To declare that a book is not for everyone is to perhaps doom its potential readership/sales. The fact is: no book is for everyone. Reading levels, interests, current life situations and the sheer chance of running into a book that holds firm are all unique experiences.
Mridula Garg’s The Last Email is not for everyone. It tests the intentions of even the hardiest reader—a book composed entirely of self-indulgent emails. That apart, in the interchange and in the shared reminiscences of the mails, there is simply no space for the reader, no role at all except as an interloper or voyeur.
There is something delectable about lovers reuniting over the internet and re-establishing one tentative missive at a time a relationship that has the potential to damage lives. The slow nostalgic unwinding and free-ranging topics—from sub-continental politics of the pre-Independence era to a series of bomb blasts in Bengaluru and Delhi—add large doses of realism.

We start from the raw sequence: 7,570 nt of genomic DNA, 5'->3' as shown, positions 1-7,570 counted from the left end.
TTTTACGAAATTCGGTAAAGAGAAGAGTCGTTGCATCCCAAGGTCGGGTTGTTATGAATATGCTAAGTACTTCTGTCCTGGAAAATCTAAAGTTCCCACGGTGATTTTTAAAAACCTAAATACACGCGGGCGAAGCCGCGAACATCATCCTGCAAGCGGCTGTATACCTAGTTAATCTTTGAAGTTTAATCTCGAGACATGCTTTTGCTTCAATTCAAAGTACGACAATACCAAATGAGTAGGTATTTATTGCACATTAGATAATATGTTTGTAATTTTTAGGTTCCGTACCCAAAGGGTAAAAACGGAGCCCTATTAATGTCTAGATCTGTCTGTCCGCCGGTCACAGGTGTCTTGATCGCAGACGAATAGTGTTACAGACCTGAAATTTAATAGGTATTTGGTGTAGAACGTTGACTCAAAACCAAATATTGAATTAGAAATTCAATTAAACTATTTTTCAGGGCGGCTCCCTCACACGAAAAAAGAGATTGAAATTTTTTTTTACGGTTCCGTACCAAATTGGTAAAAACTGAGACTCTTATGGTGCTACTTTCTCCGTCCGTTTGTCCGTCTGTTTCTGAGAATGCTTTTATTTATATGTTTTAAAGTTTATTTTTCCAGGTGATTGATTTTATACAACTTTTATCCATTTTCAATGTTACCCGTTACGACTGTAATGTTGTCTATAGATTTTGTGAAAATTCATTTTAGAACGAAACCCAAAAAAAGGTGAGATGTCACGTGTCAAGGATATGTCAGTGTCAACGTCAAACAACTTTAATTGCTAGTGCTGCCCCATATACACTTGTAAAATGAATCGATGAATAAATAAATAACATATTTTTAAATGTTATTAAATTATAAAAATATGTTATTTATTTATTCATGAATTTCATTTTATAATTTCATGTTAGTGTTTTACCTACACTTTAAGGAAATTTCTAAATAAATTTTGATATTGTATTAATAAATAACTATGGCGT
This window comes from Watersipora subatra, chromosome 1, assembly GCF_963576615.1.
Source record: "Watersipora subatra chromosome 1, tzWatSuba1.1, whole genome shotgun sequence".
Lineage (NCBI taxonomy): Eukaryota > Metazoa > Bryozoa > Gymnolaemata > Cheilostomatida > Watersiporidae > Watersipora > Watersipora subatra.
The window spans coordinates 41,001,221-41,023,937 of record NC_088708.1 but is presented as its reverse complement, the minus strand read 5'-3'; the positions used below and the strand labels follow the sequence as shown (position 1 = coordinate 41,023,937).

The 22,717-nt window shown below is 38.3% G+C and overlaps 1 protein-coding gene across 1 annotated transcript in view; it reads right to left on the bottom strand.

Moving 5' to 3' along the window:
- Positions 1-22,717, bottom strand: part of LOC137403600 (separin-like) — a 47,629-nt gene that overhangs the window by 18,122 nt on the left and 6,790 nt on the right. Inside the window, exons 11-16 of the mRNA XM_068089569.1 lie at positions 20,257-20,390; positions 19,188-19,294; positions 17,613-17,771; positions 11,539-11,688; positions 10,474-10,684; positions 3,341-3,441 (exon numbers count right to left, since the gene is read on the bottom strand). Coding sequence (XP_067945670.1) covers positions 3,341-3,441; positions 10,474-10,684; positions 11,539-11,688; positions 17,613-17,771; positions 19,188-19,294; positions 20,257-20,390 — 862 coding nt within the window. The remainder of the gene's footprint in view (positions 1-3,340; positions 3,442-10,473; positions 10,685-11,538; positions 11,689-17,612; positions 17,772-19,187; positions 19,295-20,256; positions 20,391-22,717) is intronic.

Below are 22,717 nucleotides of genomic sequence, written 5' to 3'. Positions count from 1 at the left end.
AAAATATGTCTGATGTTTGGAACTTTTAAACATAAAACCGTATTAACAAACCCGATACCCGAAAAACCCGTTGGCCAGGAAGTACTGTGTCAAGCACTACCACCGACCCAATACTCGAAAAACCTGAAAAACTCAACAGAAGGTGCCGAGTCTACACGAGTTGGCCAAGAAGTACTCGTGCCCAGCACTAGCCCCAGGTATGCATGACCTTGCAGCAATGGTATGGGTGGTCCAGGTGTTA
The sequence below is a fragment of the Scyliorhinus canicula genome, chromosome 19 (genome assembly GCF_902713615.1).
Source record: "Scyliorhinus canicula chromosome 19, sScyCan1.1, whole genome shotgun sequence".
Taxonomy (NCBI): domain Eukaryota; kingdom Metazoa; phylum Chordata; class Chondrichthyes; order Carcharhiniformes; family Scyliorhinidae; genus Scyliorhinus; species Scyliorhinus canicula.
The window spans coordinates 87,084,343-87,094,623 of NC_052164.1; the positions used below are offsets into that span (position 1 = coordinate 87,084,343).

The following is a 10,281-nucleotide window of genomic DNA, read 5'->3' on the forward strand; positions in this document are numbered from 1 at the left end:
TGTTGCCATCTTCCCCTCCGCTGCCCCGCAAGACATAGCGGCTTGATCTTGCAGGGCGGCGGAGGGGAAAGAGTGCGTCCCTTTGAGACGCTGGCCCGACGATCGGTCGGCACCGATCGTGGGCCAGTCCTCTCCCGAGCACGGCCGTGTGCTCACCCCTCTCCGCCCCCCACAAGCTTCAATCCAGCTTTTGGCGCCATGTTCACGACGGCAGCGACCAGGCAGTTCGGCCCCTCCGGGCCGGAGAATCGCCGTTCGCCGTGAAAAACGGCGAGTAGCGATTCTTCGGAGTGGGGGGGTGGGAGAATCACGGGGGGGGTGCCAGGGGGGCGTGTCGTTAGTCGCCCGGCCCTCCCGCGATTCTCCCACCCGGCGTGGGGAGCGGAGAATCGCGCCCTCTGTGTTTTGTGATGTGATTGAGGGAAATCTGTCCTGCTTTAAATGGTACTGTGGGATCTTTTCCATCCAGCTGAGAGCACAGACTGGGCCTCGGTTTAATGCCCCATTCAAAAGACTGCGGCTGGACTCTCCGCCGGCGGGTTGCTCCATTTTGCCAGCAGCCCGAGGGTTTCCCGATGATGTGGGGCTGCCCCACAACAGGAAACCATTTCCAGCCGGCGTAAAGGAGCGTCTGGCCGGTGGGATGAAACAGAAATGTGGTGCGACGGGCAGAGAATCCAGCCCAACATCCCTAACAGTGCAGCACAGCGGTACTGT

“Was there a time when I was a carefree, even careless person, looking forward to the future unafraid, wanting to try new things, unmindful of consequences; above all with a capacity to be happy without being afraid of being happy?”
Kevin, the gentle parson who initiates this interchange after decades of silence, is rather endearingly dull: the perfect counterfoil to bounce ideas off. The rather feisty Maya is ravaged by the sorrow of the death of her younger son and holds other forms of darkness within. There is a single-minded focus on her career as a writer and her various books make regular appearances in their conversations.
The epistolary is a tough format to handle and a certain inbuilt fatigue poses its own challenges. Lyrical and prosaic, this book is homage to another form of romance.